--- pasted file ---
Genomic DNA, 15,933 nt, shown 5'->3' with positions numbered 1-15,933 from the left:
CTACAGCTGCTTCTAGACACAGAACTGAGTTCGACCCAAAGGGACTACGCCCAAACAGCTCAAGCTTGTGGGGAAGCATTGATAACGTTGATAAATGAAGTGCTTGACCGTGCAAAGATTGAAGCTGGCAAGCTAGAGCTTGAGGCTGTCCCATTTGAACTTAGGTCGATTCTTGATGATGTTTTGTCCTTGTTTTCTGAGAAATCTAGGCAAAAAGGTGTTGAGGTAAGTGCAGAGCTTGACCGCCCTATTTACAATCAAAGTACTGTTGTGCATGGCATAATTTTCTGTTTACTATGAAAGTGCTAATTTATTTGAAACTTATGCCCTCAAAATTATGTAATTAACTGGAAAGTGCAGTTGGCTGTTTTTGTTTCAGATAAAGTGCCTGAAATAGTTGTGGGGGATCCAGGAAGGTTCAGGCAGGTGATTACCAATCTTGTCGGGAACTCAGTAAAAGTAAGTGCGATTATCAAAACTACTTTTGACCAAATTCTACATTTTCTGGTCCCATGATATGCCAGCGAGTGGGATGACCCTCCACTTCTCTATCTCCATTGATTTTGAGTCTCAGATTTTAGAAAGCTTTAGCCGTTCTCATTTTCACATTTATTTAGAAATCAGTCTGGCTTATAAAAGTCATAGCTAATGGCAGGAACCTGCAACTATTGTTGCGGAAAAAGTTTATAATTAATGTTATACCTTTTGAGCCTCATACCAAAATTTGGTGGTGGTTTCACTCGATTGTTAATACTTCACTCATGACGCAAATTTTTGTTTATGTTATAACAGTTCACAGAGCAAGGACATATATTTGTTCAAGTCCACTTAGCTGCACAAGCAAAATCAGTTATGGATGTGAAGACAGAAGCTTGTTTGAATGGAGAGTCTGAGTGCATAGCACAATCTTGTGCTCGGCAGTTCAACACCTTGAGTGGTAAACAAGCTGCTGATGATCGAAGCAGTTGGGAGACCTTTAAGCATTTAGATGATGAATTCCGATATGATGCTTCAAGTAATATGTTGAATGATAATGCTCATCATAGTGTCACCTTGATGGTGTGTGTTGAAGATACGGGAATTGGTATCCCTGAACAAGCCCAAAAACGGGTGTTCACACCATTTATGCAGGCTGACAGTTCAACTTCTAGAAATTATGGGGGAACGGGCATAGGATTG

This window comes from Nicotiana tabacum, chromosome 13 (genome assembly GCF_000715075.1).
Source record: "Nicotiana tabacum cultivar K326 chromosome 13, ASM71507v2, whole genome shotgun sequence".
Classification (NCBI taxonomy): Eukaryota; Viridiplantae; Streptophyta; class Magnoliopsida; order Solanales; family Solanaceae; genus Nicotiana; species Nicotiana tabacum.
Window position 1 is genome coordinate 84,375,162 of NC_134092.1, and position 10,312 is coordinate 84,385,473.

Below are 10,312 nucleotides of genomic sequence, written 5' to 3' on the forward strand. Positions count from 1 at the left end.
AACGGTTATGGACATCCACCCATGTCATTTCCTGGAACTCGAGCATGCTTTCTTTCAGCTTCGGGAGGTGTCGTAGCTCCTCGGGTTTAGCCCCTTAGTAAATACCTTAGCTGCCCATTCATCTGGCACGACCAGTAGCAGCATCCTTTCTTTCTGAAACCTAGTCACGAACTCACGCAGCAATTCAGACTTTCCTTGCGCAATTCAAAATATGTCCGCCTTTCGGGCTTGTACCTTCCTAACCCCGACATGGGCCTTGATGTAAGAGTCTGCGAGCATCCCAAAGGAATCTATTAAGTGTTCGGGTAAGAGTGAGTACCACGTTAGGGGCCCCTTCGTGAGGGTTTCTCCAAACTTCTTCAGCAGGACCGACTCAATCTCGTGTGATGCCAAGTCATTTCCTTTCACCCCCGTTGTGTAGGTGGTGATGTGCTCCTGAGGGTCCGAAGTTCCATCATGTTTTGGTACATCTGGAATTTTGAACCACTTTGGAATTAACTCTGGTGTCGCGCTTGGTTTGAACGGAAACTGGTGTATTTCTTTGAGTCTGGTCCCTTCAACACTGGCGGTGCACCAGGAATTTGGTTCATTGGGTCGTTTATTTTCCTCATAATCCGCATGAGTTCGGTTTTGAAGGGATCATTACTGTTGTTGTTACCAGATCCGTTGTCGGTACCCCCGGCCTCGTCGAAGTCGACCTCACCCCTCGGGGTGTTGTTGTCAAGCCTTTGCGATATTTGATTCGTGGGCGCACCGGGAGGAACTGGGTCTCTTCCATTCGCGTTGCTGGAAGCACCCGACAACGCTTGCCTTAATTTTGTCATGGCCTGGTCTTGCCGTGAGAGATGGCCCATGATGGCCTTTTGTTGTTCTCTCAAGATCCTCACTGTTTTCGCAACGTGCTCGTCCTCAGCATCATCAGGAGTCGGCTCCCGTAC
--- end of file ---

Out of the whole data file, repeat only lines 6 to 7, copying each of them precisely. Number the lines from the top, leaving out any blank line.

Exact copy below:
Window position 1 is genome coordinate 84,375,162 of NC_134092.1, and position 10,312 is coordinate 84,385,473.

Below are 10,312 nucleotides of genomic sequence, written 5' to 3' on the forward strand. Positions count from 1 at the left end.